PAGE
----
Bunuel wrote:
thapliya wrote:
2) r < |s|
doesn't it mean that r lies between s and -s -s < r < s ... so r definitely is smaller than s ?
That's not correct.
(2) \(r<|s|\) --> either \(r<s\) or \(r<-s\) (for example \(r=1\) and \(s=2\) OR \(r=1\) and \(s=-2\)). Not sufficient.
Bunuel, please correct my below understanding, if i am wrong:
Example: If we have an equation, |x| >1 it means simply x>1 or x<-1;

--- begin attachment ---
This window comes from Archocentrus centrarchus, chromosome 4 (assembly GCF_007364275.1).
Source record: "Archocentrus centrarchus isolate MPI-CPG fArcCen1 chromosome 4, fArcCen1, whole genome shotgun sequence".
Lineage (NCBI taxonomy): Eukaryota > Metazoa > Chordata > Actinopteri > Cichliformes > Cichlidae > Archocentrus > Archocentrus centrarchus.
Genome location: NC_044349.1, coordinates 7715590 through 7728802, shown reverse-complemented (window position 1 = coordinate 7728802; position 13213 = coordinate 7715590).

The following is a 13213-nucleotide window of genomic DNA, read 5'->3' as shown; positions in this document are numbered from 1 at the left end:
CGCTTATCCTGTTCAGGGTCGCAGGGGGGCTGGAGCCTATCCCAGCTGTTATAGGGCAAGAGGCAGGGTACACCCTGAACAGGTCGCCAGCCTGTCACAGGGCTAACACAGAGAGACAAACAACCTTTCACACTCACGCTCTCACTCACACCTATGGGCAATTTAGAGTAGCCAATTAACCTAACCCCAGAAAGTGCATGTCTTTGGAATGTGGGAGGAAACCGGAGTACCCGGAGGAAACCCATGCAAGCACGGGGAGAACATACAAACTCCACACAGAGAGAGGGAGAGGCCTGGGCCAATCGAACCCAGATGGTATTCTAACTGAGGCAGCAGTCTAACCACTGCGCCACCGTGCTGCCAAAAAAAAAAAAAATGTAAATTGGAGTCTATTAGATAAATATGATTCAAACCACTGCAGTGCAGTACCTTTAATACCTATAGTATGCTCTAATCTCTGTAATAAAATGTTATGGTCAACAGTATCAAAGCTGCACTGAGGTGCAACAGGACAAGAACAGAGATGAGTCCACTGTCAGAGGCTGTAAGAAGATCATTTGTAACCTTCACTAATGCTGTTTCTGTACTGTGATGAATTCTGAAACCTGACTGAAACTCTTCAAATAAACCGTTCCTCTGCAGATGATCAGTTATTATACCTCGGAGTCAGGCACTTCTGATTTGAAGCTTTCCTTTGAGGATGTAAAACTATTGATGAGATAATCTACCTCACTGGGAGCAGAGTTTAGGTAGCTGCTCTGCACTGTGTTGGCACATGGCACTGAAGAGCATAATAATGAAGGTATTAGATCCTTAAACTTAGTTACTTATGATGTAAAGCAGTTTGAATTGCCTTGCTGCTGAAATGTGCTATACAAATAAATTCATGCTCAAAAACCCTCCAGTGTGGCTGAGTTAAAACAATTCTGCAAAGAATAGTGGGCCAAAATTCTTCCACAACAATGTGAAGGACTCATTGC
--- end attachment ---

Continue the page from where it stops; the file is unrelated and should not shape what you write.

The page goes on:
Coming back to the question, it states that s>r or s<-r
Case 1. s>r => r<s
Case 2. s<-r => -s>r => r<-s
combining the 2 cases we have r<-s;
Now in order for r<-s to be true we have further 2 cases:
s=+ve; then, r must be negative => s=1 then r<-1 clearly r is not greater than s
s=-ve; then, r can be wither + or -; s=-2 then r=1 or -3 in such case we don't know r>s or not. Hence it is insufficient to answer.
Is my reasoning correct?
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